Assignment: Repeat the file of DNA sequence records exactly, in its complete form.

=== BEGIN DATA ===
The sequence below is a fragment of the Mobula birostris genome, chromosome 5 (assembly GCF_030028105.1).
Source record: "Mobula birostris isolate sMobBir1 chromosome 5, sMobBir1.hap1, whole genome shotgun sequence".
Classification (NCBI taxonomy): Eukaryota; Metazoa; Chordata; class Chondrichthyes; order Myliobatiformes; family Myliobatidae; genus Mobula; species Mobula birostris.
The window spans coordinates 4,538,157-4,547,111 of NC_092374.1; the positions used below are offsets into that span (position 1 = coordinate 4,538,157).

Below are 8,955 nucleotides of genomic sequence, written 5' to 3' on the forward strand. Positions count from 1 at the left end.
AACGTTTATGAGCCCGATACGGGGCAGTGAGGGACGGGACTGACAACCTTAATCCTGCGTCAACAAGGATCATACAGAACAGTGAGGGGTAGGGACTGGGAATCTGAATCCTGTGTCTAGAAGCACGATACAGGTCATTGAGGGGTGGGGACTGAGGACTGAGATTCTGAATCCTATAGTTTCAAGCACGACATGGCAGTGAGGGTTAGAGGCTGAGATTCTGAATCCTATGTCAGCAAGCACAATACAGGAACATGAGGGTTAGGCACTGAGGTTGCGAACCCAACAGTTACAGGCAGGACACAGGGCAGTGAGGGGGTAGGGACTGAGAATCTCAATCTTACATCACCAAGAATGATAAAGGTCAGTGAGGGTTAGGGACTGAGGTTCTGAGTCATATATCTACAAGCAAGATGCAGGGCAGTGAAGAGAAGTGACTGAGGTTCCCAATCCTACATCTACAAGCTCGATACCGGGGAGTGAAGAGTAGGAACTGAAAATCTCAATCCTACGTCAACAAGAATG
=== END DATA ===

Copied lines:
The sequence below is a fragment of the Mobula birostris genome, chromosome 5 (assembly GCF_030028105.1).
Source record: "Mobula birostris isolate sMobBir1 chromosome 5, sMobBir1.hap1, whole genome shotgun sequence".
Classification (NCBI taxonomy): Eukaryota; Metazoa; Chordata; class Chondrichthyes; order Myliobatiformes; family Myliobatidae; genus Mobula; species Mobula birostris.
The window spans coordinates 4,538,157-4,547,111 of NC_092374.1; the positions used below are offsets into that span (position 1 = coordinate 4,538,157).

Below are 8,955 nucleotides of genomic sequence, written 5' to 3' on the forward strand. Positions count from 1 at the left end.
AACGTTTATGAGCCCGATACGGGGCAGTGAGGGACGGGACTGACAACCTTAATCCTGCGTCAACAAGGATCATACAGAACAGTGAGGGGTAGGGACTGGGAATCTGAATCCTGTGTCTAGAAGCACGATACAGGTCATTGAGGGGTGGGGACTGAGGACTGAGATTCTGAATCCTATAGTTTCAAGCACGACATGGCAGTGAGGGTTAGAGGCTGAGATTCTGAATCCTATGTCAGCAAGCACAATACAGGAACATGAGGGTTAGGCACTGAGGTTGCGAACCCAACAGTTACAGGCAGGACACAGGGCAGTGAGGGGGTAGGGACTGAGAATCTCAATCTTACATCACCAAGAATGATAAAGGTCAGTGAGGGTTAGGGACTGAGGTTCTGAGTCATATATCTACAAGCAAGATGCAGGGCAGTGAAGAGAAGTGACTGAGGTTCCCAATCCTACATCTACAAGCTCGATACCGGGGAGTGAAGAGTAGGAACTGAAAATCTCAATCCTACGTCAACAAGAATG